Ace managing your remote team in the age of social distancing

Managing your remote team during COVID19
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Going digital has never been more critical.

With the COVID-19 pandemic evolving at breakneck speed, many companies have been forced to close their offices. Working from home is no longer a privilege, it’s the new normal.

This raises new challenges for leaders everywhere: How do you lead effectively when people greet each other on Zoom, Skype or Google Hangouts instead of in the office?  How do you move your team remote overnight, while keeping them productive and engaged?


Is managing your remote team that different from what you know?

You might assume that this unprecedented situation demands an entirely different approach, but Julie Wilson, founder of the Institute for Future Learning, disagrees. She believes that managing your remote team during this crisis requires you to “double down on the fundamentals of good management, including establishing clear goals, running great meetings, communicating clearly, and leveraging team members’ individual and collective strengths”. The real challenge is accomplishing all that from a distance. Fortunately, this is very much achievable through technology, empathy and with a well thought-out approach.

At Moonstar, we’re no strangers to remote work. With an international team located in various city hubs, we learned to be creative and resourceful. Our challenge was ensuring that each of us is aligned on goals and metrics and delivers on the company’s vision, while fostering a sense of belonging. We’ve distilled our experience and experiments into the following six best practices. You can use them as a starting point for managing your remote team and adapt them to fit your particular needs.

1. Ensure all tech-related issues are covered

In the rush to move operations remote, be sure you don’t sacrifice cyber-security or send your team home without the proper tech assistance. Work with your IT department to ensure that everyone has the necessary equipment or at least a laptop. Decide if your team needs access to the company’s intranet, cloud-based solutions and sensitive data and grant permissions accordingly. Make sure all members dealing with company data have full-disk encryption to protect against theft or loss.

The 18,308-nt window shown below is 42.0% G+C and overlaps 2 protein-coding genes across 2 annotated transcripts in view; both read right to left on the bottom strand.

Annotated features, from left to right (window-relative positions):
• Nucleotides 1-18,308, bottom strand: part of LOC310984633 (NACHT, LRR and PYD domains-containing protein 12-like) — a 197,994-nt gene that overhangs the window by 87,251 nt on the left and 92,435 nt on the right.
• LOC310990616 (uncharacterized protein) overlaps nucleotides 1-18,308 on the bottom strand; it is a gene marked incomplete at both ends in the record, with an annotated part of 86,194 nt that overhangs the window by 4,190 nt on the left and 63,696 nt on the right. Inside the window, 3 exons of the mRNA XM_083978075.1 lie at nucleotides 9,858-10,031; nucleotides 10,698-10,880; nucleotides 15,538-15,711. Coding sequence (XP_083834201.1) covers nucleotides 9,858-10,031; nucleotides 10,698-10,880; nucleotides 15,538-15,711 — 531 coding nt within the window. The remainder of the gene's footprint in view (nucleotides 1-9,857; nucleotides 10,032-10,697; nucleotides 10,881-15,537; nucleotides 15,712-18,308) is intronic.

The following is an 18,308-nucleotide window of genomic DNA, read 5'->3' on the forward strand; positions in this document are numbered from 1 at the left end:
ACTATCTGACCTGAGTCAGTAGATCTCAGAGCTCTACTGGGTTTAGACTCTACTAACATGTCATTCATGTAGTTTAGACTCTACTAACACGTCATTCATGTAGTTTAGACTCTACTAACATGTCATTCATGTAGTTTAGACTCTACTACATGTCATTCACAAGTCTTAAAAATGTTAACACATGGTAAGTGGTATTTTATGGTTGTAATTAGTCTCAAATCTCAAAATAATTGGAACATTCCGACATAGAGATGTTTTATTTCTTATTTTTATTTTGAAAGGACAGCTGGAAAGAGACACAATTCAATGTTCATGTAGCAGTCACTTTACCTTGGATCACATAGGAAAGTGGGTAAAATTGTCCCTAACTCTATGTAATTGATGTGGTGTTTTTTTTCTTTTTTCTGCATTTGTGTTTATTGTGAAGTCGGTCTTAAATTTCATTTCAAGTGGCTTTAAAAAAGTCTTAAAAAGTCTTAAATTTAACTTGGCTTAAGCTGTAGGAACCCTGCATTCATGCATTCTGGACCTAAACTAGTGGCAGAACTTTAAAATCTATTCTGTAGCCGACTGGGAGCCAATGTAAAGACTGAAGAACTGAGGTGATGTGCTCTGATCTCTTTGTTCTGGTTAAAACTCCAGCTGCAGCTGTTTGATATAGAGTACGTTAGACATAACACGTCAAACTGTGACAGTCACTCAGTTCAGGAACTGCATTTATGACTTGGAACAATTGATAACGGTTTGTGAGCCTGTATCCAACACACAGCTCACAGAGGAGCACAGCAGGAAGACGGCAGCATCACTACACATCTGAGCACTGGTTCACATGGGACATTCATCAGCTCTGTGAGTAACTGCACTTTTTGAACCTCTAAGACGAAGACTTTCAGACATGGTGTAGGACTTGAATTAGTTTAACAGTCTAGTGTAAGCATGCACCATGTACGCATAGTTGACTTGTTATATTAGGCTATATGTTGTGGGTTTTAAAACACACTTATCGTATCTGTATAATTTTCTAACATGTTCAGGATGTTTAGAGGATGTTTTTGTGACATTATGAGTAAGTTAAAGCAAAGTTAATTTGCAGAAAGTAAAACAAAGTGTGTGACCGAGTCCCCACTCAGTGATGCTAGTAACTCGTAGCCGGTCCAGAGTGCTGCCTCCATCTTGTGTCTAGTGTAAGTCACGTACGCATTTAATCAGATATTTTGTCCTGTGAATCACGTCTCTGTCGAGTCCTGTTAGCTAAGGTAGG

The first step to managing your remote team without hiccups is ensuring a smooth tech transition.

2. Set clear expectations

Both leaders and team members often feel uncomfortable with the lack of direct supervision and guidance inherent to remote work. That’s why you should set clear expectations from day one and constantly reinforce them. Be explicit when defining tasks, deliverables, deadlines and success metrics. Ensure they align with the company’s priorities and resources at this time.

What’s more, set up boundaries for availability: be clear about working hours, downtime and when colleagues can be reached for different needs. These boundaries are especially important for the go-getters on your team: without the constraints of a regular office, they might be tempted to clock in endless workdays and burn out fast.

3. Encourage your colleagues to create a work ritual

The daily routine of going to the office is like a trigger, signaling to your brain “Time to work!”. Likewise, the ride back home indicates it’s time to disconnect. In the absence of this external nudges, some people might find it hard to get started, while others have difficulty unplugging. What can you do about it?

A distraction-free office with plenty of light makes all the difference

First, advise your team to set up a designated workspace. Matt Mullenweg, CEO of fully remote company Auttomatic, calls this a ‘kung fu work environment’ – one that is conducive to productivity and keeps them separated from home distractions, such as chores of active children.